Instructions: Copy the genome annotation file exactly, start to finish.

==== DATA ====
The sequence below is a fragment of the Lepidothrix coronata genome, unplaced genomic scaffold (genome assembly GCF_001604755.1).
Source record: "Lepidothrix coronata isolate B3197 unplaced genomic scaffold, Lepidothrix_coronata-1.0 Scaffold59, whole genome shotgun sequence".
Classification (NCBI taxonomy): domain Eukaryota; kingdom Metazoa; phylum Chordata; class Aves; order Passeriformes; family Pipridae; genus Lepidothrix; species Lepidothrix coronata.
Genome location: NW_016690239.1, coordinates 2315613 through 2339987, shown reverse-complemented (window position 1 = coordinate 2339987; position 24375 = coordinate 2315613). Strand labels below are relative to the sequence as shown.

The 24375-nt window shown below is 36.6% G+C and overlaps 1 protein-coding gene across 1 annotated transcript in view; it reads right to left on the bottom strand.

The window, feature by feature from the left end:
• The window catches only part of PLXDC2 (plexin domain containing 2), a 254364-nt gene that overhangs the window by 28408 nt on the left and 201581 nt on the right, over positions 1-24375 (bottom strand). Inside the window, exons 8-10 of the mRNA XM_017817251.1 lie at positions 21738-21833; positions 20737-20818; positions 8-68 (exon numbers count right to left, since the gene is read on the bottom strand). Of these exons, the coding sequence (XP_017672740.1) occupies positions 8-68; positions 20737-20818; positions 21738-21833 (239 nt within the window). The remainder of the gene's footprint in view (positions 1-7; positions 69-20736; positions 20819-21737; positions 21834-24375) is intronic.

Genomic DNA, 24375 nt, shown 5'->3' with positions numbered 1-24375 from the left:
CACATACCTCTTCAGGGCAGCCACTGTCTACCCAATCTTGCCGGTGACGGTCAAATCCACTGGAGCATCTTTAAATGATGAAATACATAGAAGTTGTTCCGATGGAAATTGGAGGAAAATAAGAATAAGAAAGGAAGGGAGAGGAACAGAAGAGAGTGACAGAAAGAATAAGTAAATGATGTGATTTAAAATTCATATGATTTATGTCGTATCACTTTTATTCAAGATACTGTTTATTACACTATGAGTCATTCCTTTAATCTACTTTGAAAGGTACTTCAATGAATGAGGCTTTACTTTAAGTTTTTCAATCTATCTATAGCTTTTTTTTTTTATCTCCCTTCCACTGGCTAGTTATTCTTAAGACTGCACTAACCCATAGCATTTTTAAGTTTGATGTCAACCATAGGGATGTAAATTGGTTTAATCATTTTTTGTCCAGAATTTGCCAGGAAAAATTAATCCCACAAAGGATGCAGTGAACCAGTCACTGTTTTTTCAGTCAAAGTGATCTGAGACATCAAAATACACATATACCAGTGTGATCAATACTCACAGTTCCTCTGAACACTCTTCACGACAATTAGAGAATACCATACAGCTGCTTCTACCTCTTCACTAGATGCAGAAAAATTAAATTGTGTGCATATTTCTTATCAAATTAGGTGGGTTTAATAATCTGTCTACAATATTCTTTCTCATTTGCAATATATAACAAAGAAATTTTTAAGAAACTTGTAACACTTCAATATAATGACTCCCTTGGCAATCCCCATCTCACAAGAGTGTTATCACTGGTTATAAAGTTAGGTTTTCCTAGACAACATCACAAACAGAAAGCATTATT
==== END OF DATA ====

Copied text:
The sequence below is a fragment of the Lepidothrix coronata genome, unplaced genomic scaffold (genome assembly GCF_001604755.1).
Source record: "Lepidothrix coronata isolate B3197 unplaced genomic scaffold, Lepidothrix_coronata-1.0 Scaffold59, whole genome shotgun sequence".
Classification (NCBI taxonomy): domain Eukaryota; kingdom Metazoa; phylum Chordata; class Aves; order Passeriformes; family Pipridae; genus Lepidothrix; species Lepidothrix coronata.
Genome location: NW_016690239.1, coordinates 2315613 through 2339987, shown reverse-complemented (window position 1 = coordinate 2339987; position 24375 = coordinate 2315613). Strand labels below are relative to the sequence as shown.

The 24375-nt window shown below is 36.6% G+C and overlaps 1 protein-coding gene across 1 annotated transcript in view; it reads right to left on the bottom strand.

The window, feature by feature from the left end:
• The window catches only part of PLXDC2 (plexin domain containing 2), a 254364-nt gene that overhangs the window by 28408 nt on the left and 201581 nt on the right, over positions 1-24375 (bottom strand). Inside the window, exons 8-10 of the mRNA XM_017817251.1 lie at positions 21738-21833; positions 20737-20818; positions 8-68 (exon numbers count right to left, since the gene is read on the bottom strand). Of these exons, the coding sequence (XP_017672740.1) occupies positions 8-68; positions 20737-20818; positions 21738-21833 (239 nt within the window). The remainder of the gene's footprint in view (positions 1-7; positions 69-20736; positions 20819-21737; positions 21834-24375) is intronic.

Genomic DNA, 24375 nt, shown 5'->3' with positions numbered 1-24375 from the left:
CACATACCTCTTCAGGGCAGCCACTGTCTACCCAATCTTGCCGGTGACGGTCAAATCCACTGGAGCATCTTTAAATGATGAAATACATAGAAGTTGTTCCGATGGAAATTGGAGGAAAATAAGAATAAGAAAGGAAGGGAGAGGAACAGAAGAGAGTGACAGAAAGAATAAGTAAATGATGTGATTTAAAATTCATATGATTTATGTCGTATCACTTTTATTCAAGATACTGTTTATTACACTATGAGTCATTCCTTTAATCTACTTTGAAAGGTACTTCAATGAATGAGGCTTTACTTTAAGTTTTTCAATCTATCTATAGCTTTTTTTTTTTATCTCCCTTCCACTGGCTAGTTATTCTTAAGACTGCACTAACCCATAGCATTTTTAAGTTTGATGTCAACCATAGGGATGTAAATTGGTTTAATCATTTTTTGTCCAGAATTTGCCAGGAAAAATTAATCCCACAAAGGATGCAGTGAACCAGTCACTGTTTTTTCAGTCAAAGTGATCTGAGACATCAAAATACACATATACCAGTGTGATCAATACTCACAGTTCCTCTGAACACTCTTCACGACAATTAGAGAATACCATACAGCTGCTTCTACCTCTTCACTAGATGCAGAAAAATTAAATTGTGTGCATATTTCTTATCAAATTAGGTGGGTTTAATAATCTGTCTACAATATTCTTTCTCATTTGCAATATATAACAAAGAAATTTTTAAGAAACTTGTAACACTTCAATATAATGACTCCCTTGGCAATCCCCATCTCACAAGAGTGTTATCACTGGTTATAAAGTTAGGTTTTCCTAGACAACATCACAAACAGAAAGCATTATT